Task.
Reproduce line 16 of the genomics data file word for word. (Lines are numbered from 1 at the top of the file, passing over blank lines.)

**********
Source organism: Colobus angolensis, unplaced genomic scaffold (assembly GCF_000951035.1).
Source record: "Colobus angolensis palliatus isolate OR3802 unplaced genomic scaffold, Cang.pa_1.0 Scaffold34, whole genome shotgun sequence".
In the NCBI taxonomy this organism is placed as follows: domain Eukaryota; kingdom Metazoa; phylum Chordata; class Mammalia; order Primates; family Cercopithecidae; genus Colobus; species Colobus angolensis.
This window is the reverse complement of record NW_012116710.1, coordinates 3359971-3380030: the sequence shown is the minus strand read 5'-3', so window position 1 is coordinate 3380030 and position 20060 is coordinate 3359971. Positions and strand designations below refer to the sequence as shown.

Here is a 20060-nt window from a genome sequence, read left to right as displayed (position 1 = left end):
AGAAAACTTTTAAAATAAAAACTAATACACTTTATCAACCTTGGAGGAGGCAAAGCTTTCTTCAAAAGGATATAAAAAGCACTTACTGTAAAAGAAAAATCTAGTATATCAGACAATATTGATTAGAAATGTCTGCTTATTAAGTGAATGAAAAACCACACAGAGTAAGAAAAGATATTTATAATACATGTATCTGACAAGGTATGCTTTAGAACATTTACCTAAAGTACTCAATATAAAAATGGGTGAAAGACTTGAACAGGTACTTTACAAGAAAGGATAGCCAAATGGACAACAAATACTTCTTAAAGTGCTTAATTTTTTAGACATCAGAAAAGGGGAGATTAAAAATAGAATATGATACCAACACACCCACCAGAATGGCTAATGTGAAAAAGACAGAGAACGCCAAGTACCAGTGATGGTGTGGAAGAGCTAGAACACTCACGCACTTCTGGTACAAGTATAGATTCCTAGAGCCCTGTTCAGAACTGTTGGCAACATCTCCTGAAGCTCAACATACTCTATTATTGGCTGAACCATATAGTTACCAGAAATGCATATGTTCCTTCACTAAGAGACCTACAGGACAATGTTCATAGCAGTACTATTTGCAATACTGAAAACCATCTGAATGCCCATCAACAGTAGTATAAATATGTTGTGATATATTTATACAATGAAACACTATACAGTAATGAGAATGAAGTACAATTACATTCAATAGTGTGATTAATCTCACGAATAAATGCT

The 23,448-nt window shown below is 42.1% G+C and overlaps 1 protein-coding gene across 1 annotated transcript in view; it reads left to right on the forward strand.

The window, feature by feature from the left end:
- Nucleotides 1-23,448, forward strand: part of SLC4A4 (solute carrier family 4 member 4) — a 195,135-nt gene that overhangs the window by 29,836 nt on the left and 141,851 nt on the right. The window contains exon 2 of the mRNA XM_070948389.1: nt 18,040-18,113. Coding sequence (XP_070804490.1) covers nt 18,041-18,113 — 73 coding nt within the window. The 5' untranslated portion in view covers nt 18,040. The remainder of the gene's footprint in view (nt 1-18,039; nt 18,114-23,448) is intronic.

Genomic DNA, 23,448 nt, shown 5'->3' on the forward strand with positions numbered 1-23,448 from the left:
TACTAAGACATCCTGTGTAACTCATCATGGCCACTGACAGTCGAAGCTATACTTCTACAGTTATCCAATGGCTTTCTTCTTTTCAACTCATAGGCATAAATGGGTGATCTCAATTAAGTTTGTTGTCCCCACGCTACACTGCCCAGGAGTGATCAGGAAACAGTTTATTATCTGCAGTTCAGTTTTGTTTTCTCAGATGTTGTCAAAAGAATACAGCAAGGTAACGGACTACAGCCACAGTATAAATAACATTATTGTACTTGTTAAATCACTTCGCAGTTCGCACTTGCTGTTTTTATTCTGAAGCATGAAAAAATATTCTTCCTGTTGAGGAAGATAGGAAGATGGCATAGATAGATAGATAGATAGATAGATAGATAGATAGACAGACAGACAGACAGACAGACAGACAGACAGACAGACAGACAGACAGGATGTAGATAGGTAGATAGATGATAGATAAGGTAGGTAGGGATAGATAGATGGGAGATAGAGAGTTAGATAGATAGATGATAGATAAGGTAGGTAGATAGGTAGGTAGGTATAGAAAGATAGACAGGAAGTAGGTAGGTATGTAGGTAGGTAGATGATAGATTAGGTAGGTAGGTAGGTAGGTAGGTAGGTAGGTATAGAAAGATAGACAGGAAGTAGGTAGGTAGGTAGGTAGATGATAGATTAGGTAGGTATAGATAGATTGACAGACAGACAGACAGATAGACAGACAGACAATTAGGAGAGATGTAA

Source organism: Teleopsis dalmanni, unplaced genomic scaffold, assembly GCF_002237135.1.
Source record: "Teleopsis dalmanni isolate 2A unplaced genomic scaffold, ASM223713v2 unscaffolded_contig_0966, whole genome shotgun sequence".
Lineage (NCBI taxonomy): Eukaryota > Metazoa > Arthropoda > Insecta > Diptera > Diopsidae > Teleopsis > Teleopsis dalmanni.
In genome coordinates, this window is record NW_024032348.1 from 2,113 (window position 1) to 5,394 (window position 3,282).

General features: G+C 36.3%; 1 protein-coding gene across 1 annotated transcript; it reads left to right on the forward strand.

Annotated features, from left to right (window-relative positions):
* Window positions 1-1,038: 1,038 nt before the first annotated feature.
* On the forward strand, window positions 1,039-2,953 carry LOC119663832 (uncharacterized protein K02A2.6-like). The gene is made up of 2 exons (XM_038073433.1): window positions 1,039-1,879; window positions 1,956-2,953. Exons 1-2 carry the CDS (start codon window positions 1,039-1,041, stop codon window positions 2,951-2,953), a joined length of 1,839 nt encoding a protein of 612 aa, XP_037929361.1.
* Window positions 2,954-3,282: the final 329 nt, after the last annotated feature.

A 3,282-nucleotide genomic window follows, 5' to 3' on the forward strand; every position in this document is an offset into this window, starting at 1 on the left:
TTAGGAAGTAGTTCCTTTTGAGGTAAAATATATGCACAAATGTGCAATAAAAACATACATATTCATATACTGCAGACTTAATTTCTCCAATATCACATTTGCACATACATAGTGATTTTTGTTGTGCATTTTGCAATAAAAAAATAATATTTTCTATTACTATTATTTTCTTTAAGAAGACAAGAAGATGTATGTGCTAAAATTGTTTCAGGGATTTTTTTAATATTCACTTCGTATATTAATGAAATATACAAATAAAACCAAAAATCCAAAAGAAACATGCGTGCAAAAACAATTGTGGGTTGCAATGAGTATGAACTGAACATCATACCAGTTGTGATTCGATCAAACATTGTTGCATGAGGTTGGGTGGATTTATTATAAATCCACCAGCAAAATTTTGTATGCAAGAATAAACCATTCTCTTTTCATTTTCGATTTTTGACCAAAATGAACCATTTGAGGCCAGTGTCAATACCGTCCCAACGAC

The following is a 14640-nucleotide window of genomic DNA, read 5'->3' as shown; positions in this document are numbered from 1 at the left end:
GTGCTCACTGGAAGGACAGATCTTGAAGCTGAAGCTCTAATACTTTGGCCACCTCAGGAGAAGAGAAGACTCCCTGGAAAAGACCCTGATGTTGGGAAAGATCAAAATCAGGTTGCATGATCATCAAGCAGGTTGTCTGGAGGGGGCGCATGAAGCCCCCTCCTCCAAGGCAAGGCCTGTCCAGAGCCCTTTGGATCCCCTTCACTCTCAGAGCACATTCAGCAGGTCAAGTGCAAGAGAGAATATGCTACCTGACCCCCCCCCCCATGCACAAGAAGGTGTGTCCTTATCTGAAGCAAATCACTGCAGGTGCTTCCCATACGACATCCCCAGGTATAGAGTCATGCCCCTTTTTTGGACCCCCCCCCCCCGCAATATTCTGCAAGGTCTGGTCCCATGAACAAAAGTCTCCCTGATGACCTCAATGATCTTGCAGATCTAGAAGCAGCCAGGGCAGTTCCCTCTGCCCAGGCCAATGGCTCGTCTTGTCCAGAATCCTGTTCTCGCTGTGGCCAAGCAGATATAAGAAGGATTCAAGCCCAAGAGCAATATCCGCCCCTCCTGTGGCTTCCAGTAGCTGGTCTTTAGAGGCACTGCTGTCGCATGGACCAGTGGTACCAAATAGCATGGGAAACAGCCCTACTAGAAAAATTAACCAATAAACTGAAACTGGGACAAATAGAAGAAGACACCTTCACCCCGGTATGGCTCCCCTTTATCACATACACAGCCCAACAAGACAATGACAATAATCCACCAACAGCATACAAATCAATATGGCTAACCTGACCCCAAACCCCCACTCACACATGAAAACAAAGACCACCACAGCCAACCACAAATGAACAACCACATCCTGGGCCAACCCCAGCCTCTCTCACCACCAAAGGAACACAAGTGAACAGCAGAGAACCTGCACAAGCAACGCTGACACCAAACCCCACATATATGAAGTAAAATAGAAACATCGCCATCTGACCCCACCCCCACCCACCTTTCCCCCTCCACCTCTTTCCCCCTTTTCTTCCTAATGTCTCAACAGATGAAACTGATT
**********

General features: G+C 36.3%; 1 protein-coding gene across 1 annotated transcript; it reads left to right on the forward strand.